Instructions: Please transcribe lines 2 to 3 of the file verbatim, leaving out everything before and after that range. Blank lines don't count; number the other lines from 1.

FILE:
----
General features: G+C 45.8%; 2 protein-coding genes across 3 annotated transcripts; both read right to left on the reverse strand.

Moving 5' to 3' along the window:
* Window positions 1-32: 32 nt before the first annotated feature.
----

Moving 5' to 3' along the window:
* Window positions 1-32: 32 nt before the first annotated feature.